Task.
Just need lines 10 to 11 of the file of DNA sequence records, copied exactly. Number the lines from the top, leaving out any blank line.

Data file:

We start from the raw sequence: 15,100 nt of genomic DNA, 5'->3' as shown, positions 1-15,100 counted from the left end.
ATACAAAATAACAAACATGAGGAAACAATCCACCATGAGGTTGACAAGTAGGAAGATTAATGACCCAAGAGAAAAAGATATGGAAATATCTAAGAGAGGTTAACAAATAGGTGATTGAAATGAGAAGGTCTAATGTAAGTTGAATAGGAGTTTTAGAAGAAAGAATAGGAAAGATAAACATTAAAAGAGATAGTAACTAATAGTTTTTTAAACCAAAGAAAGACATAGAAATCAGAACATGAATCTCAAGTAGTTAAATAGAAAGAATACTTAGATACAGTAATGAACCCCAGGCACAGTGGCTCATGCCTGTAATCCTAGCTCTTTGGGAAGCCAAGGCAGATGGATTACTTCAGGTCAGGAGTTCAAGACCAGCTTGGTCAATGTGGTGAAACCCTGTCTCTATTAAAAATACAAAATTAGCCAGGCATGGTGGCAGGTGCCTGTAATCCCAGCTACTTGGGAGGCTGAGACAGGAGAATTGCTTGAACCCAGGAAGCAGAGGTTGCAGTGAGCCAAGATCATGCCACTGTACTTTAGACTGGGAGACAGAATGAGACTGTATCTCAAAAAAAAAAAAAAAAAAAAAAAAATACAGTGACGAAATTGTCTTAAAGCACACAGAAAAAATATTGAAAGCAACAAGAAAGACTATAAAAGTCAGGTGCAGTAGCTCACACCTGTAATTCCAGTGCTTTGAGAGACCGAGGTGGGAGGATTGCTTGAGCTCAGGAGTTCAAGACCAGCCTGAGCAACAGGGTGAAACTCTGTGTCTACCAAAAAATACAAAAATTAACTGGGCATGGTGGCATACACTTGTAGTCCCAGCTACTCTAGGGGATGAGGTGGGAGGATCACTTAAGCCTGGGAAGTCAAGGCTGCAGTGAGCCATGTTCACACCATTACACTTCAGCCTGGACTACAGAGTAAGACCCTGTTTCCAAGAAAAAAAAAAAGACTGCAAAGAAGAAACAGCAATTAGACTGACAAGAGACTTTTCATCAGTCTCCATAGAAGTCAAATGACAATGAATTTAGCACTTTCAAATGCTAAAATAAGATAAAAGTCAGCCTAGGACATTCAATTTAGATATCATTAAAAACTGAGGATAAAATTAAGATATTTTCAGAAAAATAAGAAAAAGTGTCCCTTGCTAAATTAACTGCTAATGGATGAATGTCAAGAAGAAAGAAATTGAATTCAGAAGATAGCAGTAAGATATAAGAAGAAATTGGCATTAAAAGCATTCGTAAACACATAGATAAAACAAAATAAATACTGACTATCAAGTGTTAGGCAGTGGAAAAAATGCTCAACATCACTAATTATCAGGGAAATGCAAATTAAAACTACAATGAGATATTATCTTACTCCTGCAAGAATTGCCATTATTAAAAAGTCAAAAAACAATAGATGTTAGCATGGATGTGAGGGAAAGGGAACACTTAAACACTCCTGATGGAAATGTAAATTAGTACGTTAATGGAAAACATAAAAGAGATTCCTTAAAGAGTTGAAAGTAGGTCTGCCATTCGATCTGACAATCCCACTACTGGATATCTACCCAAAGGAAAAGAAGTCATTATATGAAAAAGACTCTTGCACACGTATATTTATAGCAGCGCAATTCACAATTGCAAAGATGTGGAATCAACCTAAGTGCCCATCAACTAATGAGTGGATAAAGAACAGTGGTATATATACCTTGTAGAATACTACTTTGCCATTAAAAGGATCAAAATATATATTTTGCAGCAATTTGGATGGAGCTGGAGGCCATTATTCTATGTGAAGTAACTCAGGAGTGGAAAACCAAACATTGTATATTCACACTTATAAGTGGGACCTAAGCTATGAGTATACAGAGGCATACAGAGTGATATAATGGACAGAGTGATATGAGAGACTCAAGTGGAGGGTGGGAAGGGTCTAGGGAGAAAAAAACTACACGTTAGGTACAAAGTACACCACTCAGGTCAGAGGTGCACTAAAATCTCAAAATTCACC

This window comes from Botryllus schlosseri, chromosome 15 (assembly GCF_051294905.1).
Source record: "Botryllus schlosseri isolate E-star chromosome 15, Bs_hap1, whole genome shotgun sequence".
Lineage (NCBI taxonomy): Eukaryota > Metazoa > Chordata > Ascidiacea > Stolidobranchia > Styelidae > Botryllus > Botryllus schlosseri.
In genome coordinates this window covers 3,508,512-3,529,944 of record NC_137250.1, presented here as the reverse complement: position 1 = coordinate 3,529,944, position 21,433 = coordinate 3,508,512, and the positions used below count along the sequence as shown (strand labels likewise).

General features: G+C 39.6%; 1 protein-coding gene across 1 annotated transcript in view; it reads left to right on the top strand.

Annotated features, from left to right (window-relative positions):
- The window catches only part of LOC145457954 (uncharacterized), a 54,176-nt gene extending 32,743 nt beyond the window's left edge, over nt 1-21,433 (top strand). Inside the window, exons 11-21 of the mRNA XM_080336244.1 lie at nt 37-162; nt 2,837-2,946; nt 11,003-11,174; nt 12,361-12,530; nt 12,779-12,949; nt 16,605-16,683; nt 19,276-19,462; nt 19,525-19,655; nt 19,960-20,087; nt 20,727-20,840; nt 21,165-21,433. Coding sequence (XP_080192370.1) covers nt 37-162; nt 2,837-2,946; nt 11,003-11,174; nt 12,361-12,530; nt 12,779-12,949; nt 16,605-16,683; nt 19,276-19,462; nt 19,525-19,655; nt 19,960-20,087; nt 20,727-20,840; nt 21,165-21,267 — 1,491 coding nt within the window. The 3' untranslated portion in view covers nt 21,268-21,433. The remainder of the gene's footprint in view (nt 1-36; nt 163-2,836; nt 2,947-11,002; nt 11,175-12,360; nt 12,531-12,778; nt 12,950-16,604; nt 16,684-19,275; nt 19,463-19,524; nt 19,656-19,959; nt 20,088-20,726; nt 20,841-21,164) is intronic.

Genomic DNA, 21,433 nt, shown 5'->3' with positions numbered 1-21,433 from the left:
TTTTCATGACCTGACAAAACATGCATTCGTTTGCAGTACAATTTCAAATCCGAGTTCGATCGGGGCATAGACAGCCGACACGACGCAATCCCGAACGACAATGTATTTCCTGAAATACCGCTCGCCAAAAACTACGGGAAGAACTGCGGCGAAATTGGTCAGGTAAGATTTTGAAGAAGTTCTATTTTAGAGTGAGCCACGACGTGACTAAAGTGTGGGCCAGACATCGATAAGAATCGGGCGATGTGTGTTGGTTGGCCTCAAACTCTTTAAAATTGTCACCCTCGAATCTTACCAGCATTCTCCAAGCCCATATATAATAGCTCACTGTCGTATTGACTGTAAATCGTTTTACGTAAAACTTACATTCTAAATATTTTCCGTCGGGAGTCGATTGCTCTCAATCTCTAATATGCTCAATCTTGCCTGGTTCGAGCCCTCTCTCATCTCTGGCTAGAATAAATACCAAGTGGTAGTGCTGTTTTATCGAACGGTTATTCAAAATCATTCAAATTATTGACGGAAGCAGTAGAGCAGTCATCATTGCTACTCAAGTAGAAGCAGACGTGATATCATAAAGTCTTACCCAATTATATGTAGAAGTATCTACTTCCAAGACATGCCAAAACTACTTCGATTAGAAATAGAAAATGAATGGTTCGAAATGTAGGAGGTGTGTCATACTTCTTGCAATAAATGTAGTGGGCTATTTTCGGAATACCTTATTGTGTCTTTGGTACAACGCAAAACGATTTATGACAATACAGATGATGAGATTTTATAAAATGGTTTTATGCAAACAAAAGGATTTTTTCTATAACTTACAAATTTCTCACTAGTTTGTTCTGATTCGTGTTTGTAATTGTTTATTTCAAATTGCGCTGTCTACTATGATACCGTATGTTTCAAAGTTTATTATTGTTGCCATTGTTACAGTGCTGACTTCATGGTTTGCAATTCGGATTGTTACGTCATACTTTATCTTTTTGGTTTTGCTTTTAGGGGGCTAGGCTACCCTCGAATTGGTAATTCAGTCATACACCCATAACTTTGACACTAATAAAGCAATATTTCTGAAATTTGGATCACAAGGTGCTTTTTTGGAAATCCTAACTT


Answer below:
Genomic DNA, 21,433 nt, shown 5'->3' with positions numbered 1-21,433 from the left:
TTTTCATGACCTGACAAAACATGCATTCGTTTGCAGTACAATTTCAAATCCGAGTTCGATCGGGGCATAGACAGCCGACACGACGCAATCCCGAACGACAATGTATTTCCTGAAATACCGCTCGCCAAAAACTACGGGAAGAACTGCGGCGAAATTGGTCAGGTAAGATTTTGAAGAAGTTCTATTTTAGAGTGAGCCACGACGTGACTAAAGTGTGGGCCAGACATCGATAAGAATCGGGCGATGTGTGTTGGTTGGCCTCAAACTCTTTAAAATTGTCACCCTCGAATCTTACCAGCATTCTCCAAGCCCATATATAATAGCTCACTGTCGTATTGACTGTAAATCGTTTTACGTAAAACTTACATTCTAAATATTTTCCGTCGGGAGTCGATTGCTCTCAATCTCTAATATGCTCAATCTTGCCTGGTTCGAGCCCTCTCTCATCTCTGGCTAGAATAAATACCAAGTGGTAGTGCTGTTTTATCGAACGGTTATTCAAAATCATTCAAATTATTGACGGAAGCAGTAGAGCAGTCATCATTGCTACTCAAGTAGAAGCAGACGTGATATCATAAAGTCTTACCCAATTATATGTAGAAGTATCTACTTCCAAGACATGCCAAAACTACTTCGATTAGAAATAGAAAATGAATGGTTCGAAATGTAGGAGGTGTGTCATACTTCTTGCAATAAATGTAGTGGGCTATTTTCGGAATACCTTATTGTGTCTTTGGTACAACGCAAAACGATTTATGACAATACAGATGATGAGATTTTATAAAATGGTTTTATGCAAACAAAAGGATTTTTTCTATAACTTACAAATTTCTCACTAGTTTGTTCTGATTCGTGTTTGTAATTGTTTATTTCAAATTGCGCTGTCTACTATGATACCGTATGTTTCAAAGTTTATTATTGTTGCCATTGTTACAGTGCTGACTTCATGGTTTGCAATTCGGATTGTTACGTCATACTTTATCTTTTTGGTTTTGCTTTTAGGGGGCTAGGCTACCCTCGAATTGGTAATTCAGTCATACACCCATAACTTTGACACTAATAAAGCAATATTTCTGAAATTTGGATCACAAGGTGCTTTTTTGGAAATCCTAACTT